Apple HomePod at $349: Can Superior Audio Trump Competitors’ AI Capabilities?


Rumors have finally been put to rest around Apple’s new Siri-powered smart speaker after the Cupertino device and software giant unveiled its HomePod that will start retailing at $349.


While the Siri-controlled HomePod is certainly designed to be useful around the home, the obvious focus here has been on sound quality more than anything else. Yes, the esthetics quotient is high, as with any Apple hardware, but the 4-inch woofer and 7 surround tweeters are definitely a little overkill for a device of this size.

That said, overkill might be just the thing required for this segment. Microsoft has yet to showcase its Harman Kardon Invoke in the real world, but audio is once again the focus for that product as well.


Considering the fact that streaming music via these devices is only the third most popular use of smart speakers, it’s surprising that Apple didn’t put much effort into making Siri a little smarter on the HomePod.

Siri’s capabilities are limited when compared with Google Home’s Google Assistant. And even Alexa on Amazon Echo can overshadow her linguistic and response-oriented abilities with its AI chops and its repertoire of more than 10,000 Alexa Skills that have been developed over the past several months.

Therefore, offering better sound quality might not necessarily be the tipping factor that will put HomePod sales into overdrive.

Moreover, it’s pretty expensive at $349. Both its chief competitors retail for far less than $200.

In earlier articles, we covered all the reasons why the product will definitely sell a few million units, but we also raised a question about long-term sustainability unless Apple made some serious moves with Siri’s skills for various tasks.

Of course, there’s no doubt that HomePod will deliver much better audio than any other smart speaker product in the market right now, because it not only listens to you, but it listens to itself. By analyzing the sound received from its own music playback, for instance, the HomePod can fine-tune its speakers to give you the best immersive audio experience for the largest physical area possible.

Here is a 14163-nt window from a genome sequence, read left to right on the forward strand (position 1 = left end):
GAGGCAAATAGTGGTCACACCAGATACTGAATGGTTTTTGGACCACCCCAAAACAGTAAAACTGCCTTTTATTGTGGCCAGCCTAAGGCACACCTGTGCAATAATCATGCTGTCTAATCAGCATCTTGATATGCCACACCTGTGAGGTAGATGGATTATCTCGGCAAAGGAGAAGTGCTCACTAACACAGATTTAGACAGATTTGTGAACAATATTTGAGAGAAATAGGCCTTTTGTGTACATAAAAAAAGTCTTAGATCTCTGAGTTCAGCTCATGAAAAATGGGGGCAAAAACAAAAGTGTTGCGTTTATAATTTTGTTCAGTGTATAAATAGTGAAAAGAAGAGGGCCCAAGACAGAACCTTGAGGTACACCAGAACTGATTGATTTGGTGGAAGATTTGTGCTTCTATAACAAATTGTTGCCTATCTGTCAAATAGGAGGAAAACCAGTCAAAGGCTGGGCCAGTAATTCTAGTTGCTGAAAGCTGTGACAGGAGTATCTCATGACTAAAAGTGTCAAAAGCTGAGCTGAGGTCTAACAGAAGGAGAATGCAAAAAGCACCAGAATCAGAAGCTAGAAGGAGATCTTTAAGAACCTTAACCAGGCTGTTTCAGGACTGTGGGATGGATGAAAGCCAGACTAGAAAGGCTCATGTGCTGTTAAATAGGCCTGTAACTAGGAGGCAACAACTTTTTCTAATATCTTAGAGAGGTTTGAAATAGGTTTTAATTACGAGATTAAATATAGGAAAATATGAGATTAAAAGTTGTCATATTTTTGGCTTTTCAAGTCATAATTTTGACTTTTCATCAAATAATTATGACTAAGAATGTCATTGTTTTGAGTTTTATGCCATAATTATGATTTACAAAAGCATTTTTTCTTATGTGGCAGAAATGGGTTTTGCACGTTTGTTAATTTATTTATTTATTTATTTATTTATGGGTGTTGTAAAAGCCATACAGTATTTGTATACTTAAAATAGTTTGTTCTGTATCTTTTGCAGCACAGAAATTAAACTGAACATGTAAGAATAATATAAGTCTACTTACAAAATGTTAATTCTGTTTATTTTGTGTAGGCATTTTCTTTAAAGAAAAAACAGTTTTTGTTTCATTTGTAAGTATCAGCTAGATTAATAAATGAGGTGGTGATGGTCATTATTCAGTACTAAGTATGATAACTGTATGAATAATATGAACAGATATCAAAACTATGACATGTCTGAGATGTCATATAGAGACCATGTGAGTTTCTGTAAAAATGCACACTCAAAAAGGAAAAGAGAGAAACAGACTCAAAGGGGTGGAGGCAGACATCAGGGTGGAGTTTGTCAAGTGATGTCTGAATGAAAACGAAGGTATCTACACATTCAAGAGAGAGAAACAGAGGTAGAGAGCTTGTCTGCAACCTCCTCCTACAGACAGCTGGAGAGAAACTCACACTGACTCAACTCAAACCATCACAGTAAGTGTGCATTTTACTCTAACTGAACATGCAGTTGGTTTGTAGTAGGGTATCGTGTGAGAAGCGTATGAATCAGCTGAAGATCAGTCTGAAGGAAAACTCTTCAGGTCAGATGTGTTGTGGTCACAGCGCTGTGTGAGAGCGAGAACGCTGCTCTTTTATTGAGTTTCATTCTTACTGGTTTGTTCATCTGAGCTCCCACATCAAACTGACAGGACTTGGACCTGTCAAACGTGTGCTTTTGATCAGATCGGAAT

But even with those capabilities, $349 is expensive for a home speaker, especially in cases where multiple devices are required to cover a large home area.

More importantly, the competition is getting better at what it does. Google Home 2 is expected to double as a second router or range extender, and even the recent update for the current model gives it the ability to cast visual content onto a smartphone or Chromecast-enabled TV set. What’s more, Amazon Echo Show is now offering a visual – albeit mono-directional – experience as well.

The point is, the Apple HomePod is not designed to be a disruptive device that will storm the market and edge its competitors clean out of the way. Then again, does it need to be?

The real question is: HomePod is undoubtedly a great product, but can it carve out enough of a niche for itself so that it can grow along with the smart speaker market? That question will remain unanswered until we see some hard numbers from subsequent sales of HomePod.

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